Diary

How To Fix A Broken System

When the Obama Administration insisted on pushing through Congress a $787 billion stimulus package, the American people were told it would create or save hundreds of thousands of jobs.  We were told that if we passed this boost to the economy right away, unemployment would not rise above 8%.  Soon after the stimulus was rushed through Congress, members of the Administration made numerous public appearances, each one trumpeting jobs saved in a community or state.

Now most Americans recognize that the stimulus package didn’t work.  I voted against the bill because I did not believe it was targeted enough toward the entities that would create and/or save jobs – small business owners.  Over 70% of all American jobs are created by this group.  Unfortunately, the administration and Democrats in Congress chose to largely ignore them with their $787 billion bailout package.  I also felt that we were spending far too much money that we don’t have.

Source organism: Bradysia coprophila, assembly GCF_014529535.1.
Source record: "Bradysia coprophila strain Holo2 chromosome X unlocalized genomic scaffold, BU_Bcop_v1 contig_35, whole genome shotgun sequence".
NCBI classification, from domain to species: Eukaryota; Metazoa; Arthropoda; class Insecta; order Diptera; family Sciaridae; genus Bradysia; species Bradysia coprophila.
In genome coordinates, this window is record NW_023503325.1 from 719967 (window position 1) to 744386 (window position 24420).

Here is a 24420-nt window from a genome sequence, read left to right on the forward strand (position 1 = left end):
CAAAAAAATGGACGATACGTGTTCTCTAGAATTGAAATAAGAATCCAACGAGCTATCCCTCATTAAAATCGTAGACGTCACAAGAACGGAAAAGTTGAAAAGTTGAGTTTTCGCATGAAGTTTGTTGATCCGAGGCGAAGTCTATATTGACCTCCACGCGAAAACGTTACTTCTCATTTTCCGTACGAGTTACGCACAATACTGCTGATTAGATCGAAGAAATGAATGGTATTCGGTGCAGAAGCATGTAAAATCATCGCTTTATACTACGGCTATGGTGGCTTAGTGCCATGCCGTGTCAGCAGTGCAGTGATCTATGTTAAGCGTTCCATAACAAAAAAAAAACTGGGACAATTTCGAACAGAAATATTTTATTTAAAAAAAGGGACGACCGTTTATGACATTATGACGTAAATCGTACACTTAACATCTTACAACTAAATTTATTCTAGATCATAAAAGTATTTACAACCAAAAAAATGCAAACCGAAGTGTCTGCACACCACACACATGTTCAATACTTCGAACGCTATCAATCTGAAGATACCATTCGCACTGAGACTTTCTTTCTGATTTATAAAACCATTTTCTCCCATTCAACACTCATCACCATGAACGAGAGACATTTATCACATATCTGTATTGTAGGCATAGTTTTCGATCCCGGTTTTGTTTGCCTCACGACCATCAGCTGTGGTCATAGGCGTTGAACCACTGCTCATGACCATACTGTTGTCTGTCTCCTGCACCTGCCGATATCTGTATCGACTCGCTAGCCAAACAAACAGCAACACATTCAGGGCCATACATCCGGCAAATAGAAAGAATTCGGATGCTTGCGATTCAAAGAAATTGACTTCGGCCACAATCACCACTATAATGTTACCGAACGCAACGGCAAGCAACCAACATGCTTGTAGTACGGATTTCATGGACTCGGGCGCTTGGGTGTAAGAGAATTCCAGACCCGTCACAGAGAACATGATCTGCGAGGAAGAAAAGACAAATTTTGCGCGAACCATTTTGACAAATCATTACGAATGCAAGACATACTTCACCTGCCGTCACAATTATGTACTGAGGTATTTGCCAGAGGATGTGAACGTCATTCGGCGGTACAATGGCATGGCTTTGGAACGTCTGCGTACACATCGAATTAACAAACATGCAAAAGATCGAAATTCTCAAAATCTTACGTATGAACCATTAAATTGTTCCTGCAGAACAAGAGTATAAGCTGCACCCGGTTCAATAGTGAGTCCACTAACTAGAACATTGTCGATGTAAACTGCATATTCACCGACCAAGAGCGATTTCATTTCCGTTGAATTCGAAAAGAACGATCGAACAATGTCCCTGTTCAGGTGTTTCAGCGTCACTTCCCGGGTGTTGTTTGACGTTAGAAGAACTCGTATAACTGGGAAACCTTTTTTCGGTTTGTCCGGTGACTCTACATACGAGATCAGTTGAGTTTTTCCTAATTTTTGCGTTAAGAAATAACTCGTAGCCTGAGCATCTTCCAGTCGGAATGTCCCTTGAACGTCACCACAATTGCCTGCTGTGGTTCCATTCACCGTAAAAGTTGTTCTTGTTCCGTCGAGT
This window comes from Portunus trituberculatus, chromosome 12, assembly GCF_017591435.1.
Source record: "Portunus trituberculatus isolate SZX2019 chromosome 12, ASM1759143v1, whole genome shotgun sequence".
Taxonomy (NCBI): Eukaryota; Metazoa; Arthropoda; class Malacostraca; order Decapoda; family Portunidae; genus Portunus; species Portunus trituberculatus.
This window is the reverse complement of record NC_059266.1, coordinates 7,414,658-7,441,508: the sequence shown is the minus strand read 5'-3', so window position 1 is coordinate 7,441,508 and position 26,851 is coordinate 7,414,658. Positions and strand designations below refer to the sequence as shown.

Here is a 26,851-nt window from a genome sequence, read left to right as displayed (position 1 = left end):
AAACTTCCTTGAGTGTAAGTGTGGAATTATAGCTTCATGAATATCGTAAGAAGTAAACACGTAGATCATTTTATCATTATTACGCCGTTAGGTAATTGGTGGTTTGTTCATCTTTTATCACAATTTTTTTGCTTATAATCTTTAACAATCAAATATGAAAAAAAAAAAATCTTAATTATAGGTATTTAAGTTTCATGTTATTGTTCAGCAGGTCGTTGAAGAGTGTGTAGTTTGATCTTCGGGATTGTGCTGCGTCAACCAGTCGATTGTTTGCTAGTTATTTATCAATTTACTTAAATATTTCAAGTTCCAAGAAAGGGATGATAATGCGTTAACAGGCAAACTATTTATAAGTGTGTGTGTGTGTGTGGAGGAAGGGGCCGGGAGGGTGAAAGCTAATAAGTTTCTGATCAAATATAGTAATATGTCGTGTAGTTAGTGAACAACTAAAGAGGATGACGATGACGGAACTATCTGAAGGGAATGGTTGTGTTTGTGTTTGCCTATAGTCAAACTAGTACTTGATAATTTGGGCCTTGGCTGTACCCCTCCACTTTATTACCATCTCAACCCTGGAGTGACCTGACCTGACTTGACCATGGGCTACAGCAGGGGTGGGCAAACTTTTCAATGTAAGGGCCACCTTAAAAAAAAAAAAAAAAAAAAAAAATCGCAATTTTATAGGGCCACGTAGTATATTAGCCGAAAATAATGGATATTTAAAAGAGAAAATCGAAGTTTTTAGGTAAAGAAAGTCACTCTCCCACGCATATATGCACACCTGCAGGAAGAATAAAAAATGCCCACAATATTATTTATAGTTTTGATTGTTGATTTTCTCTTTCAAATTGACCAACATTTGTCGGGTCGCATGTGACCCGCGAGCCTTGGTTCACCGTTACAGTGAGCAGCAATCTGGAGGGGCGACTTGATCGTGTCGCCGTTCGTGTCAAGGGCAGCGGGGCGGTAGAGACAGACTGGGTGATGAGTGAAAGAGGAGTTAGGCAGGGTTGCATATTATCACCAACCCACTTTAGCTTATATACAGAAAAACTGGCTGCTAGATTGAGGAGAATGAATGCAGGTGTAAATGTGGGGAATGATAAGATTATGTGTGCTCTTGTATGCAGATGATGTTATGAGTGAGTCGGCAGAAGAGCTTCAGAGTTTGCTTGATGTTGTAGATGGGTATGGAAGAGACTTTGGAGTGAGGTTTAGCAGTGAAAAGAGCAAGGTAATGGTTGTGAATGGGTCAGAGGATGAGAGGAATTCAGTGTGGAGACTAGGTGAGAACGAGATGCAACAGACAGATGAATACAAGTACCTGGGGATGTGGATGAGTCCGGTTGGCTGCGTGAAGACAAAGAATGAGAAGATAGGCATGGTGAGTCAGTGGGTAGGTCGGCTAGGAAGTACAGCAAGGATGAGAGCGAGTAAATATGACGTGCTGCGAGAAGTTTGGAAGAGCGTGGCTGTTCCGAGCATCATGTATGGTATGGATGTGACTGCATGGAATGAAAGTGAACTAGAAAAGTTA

To no surprise, as the facts and figures began to surface, the initial claims of the administration that they had in fact saved almost a million jobs proved to be unreliable.

For example, researchers at the Franklin Center for Government & Public Integrity found 440 ‘phantom districts’ listed on Recovery.gov, consuming $6.4 billion and creating or saving nearly 30,000 jobs. Phantom congressional districts!  You would think that would be something that the Federal government could easily check and verify, wouldn’t you?  I could list example after example of erroneous claims being made by the administration, such as Head Start of Augusta, Ga. claiming that they saved 317 jobs, when in reality they gave a one-time raise to 317 employees.  Why did they make a false claim?  Because the Administration’s stimulus “help” line told them to.

If government does not have the trust of the American people, nothing it claims or tries to do will be acceptable.  Much of what is wrong in Washington can be corrected by three things:  transparency, accuracy and honesty.  Washington has a lot of work to do to fix a broken system, but those three steps would be a good start.